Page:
This is not primarily a cookery book. It's a collection of food-based anecdotes and a memoir from one of our most respected and well-travelled food writers, Elisabeth Luard.
Each chapter finishes with recipes, and there are 50 recipes in total, so plenty for those wanting to make use of the author's expertise. But these are not central to the book, just as the recipes in Elizabeth David's An Omelette and a Glass of Wine are only part of the reason why it is such a good read. It's about Luard's personal take on what she sees and tastes.
The introduction, in which there is a down-to-earth account of an Australian bush tucker expert skinning and dismantling a wallaroo, sets the tone. She writes: "The demonstration comes to a triumphant conclusion as Vic chucks the tail joints and meat chunks into an empty beer keg and adds the contents of a Foster's six-pack, a handful of desert limes, reddish salt crystals and a fistful of Tasmanian mountain pepper berries… to reappear with the appetising scent of slow-cooked bush meat fragrant with herbs and citrus".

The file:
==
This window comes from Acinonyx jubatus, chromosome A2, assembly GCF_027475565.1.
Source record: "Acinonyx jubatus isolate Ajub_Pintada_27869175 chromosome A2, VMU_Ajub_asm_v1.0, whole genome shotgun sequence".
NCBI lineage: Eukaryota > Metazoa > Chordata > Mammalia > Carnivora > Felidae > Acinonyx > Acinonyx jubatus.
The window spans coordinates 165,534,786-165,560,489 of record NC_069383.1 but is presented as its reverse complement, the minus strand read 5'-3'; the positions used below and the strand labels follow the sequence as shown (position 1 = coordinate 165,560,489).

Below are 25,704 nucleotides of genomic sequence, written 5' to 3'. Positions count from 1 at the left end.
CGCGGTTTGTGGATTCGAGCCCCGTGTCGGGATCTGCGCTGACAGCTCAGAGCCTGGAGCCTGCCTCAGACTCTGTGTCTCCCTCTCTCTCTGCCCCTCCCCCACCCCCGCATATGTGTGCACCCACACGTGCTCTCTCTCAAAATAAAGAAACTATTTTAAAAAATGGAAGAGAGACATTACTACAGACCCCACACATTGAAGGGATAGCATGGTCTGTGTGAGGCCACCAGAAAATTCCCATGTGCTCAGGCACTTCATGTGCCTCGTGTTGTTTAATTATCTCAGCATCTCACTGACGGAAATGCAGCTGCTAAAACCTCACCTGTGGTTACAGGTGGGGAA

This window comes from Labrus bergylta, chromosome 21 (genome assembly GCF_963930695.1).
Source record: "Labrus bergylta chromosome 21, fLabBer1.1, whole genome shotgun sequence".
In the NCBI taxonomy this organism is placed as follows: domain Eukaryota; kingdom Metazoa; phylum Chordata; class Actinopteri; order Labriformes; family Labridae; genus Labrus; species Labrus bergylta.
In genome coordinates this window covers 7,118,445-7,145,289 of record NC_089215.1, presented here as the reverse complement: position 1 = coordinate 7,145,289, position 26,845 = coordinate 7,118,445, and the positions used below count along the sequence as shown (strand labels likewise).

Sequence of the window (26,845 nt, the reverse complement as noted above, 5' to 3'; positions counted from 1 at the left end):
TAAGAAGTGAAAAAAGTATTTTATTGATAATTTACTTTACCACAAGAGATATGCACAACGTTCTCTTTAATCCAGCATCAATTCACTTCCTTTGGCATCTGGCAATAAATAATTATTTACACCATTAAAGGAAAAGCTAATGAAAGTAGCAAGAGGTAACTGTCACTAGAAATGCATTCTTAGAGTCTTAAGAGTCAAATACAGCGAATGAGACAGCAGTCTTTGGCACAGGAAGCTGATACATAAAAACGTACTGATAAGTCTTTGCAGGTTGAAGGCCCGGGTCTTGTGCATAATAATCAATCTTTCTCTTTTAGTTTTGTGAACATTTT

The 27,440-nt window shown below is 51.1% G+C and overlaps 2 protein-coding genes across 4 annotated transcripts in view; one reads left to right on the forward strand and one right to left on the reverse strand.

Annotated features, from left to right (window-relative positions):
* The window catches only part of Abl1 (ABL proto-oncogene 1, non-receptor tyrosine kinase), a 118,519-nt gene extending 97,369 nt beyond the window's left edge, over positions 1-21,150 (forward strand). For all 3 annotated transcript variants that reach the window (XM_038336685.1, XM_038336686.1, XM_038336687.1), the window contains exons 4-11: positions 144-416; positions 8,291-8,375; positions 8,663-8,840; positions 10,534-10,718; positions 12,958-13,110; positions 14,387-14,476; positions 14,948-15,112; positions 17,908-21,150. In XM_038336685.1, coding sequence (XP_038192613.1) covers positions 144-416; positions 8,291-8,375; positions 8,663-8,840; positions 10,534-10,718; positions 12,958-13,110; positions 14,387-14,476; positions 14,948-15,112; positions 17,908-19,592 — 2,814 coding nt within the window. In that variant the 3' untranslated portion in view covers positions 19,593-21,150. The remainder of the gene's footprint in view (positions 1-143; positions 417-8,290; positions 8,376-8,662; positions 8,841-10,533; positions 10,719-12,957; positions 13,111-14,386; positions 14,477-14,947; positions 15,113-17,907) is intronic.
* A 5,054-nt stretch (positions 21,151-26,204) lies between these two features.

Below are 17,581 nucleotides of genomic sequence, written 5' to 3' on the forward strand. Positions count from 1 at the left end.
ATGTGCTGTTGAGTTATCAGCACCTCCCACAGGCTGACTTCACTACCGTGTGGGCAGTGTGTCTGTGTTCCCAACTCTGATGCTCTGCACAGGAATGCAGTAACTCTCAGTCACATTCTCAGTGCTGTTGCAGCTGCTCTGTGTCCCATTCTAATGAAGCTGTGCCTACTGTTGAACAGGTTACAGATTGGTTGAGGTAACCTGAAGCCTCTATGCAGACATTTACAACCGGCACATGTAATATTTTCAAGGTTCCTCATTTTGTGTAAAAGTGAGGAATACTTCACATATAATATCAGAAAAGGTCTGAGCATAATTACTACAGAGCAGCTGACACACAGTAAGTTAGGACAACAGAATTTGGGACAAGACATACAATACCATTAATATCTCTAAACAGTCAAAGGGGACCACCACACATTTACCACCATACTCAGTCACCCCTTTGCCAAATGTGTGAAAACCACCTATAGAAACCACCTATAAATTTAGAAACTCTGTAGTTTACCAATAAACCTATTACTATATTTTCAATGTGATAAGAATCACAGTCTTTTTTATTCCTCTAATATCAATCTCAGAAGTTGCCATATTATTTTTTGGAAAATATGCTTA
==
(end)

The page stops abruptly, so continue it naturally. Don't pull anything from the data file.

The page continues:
Luard has lived in some fascinating spots. She was educated in Montevideo and then later moved to Spain with her novelist husband Nicholas and her children. After residing in a globeful of places, she settled in west Wales. Every location is observed with an intelligent and witty eye on what's being served for dinner.
The Spanish sections are seriously knowledgeable, especially on ham and truffle hunting. José Luis of fabulous Joselito ham fame shows what to look for in the product, while Juan Antonio, his chief herdsman, shows what to look for in the Iberico pigs. It's priceless stuff.
By Shaun Hill, chef-proprietor, the Walnut Tree, Llanddewi Skirrid, Abergavenny, Monmouthshire
If you like this, you might enjoy these
- An Omelette and a Glass of Wine Elizabeth David
- Good Things Jane Grigson
- European Peasant Cookery Elisabeth Luard